These abstract arguments may suggest that, aside from the presence of bottled water in our stores, issues of water privatization remain geographically distant concerns. This is untrue. After being rejected by several other communities in California and Oregon, Nestlé Corporation, the world’s largest food and beverage manufacturer, has been worked diligently to set up a large-scale water bottling plant in the town of Cascade Locks, less than 100 miles from Portland, Oregon. Located in the Columbia Gorge, the town of Cascade Locks is economically struggling. Much like the small town in Newfoundland, its traditional industry has evaporated and the creation of water bottling jobs could provide economic stability. Nestlé’s primary argument for its new plant is the 53 jobs it would provide to local residents. In 2011, researchers Kristen Sheeran and Feng Zhou examined the Nestlé proposal in depth.7 They found that, in return for these 53 jobs, primarily in construction and maintenance, Nestlé would gain private ownership over Oregon water rights and the ability to drain nearly 200 million gallons of water per year from Oregon’s watershed and groundwater reserves.7 This almost incomprehensible amount would result in the loss of 225 gallons of water, per minute, of currently public water supplies.

The annual loss of 200 million gallons of water would affect both biotic and abiotic aspects of Oregon’s habitats. The plant’s detrimental operations would strain Oregon’s already shrinking groundwater supply. The most recent report by the U.S. Geological Survey Groundwater Resource Program measured changes in groundwater levels from 1984-2009. The report found that groundwater levels had declined in 85% of all wells, with levels decreasing by 25 feet in 30% of wells in the region.6 The Nestlé plant would draw a portion of its annual 200 million gallons from these already declining wells. The bottling plant would also drain water from terrestrial and aquatic habitats that rely upon the regular flow of water to thrive.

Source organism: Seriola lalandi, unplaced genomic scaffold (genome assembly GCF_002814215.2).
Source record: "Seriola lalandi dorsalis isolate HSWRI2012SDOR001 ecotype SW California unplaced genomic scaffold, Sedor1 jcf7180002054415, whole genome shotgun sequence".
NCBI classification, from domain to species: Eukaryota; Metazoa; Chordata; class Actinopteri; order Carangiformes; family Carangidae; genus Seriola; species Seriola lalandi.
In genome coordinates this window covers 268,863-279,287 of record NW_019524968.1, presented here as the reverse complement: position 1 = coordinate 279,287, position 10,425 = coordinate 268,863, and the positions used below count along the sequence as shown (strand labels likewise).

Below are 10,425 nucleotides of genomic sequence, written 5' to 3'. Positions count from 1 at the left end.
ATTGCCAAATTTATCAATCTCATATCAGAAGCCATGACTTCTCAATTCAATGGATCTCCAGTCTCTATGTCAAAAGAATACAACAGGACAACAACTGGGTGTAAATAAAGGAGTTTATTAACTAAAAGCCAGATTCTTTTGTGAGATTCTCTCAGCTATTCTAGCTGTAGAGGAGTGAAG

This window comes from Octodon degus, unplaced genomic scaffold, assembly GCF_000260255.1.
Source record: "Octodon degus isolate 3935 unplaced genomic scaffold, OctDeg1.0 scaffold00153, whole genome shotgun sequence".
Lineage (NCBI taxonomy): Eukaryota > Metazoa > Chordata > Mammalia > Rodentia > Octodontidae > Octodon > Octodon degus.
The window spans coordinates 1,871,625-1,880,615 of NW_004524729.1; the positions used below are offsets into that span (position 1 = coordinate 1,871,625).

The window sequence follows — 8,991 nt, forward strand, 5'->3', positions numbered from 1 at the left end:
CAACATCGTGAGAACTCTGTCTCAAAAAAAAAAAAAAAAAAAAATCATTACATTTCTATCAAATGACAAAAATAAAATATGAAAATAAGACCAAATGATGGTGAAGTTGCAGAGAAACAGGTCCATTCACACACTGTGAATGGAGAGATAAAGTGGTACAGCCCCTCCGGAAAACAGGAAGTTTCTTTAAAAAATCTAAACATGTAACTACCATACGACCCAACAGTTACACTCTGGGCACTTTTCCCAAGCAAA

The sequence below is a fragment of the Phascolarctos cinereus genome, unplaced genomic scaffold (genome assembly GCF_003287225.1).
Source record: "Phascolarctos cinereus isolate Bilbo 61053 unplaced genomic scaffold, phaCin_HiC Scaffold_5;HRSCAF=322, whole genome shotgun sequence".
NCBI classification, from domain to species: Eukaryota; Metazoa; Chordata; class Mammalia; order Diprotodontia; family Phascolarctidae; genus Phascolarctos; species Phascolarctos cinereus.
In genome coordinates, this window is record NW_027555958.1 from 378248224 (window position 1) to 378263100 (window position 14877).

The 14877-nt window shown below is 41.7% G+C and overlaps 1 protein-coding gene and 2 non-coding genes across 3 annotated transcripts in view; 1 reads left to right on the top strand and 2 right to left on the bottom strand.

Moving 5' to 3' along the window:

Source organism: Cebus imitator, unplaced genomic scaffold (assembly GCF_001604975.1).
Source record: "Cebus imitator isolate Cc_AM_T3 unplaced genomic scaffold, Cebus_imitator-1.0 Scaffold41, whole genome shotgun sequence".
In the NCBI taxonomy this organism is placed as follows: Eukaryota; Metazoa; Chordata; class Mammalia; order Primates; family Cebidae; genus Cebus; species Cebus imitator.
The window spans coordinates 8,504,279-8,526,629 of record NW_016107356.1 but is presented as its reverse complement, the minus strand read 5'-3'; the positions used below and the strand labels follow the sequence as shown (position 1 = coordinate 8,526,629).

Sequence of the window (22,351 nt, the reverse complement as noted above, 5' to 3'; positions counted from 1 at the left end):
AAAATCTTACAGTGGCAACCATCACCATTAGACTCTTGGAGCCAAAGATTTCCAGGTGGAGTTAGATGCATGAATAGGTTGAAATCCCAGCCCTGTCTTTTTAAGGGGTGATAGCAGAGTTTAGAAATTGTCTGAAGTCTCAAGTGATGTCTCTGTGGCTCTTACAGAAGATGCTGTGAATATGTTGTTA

According to Nestlé’s proposal, the majority of water bottled by the company would come from freshwater streams, some of which feed Oregon hatcheries currently supporting endangered fish species. Responding to protests about the reallocation of water from fish to bottle, Nestlé proposed shipping in water taken from local wells to supply the hatchery.7 Nestlé argues that this solution works, and that its research has found that the fish are unaffected. Because Nestlé itself oversaw the study, the validity of the food giant’s findings are questionable at best. In a public hearing with the Oregon Department of Fish and Wildlife (a surprising supporter of the Nestlé plant), many protested the inaccuracy of the findings. A key critique lay in the narrow scope of the study. Although a majority of fish in the hatchery, such as the endangered steelhead and salmon, live in both fresh and saltwater during their life cycle, the test only looked at freshwater rainbow trout. These trout may better adapt to the warmer temperature and the increased sediment levels found in well water.5 Water management studies in the U.K. have concluded that any valid effort to maintain the health of a local population, specifically that of fish, must be “approached by applying the standards of the most sensitive.”1 In order to accurately determine the success of their water-replacement strategy, Nestlé would need to test their hypothesis on the actual fish residing in the hatcheries.

plastic-water-bottles-1416488999pfk

Just a small sample of the water bottles produced. Source: Public Domain Pictures.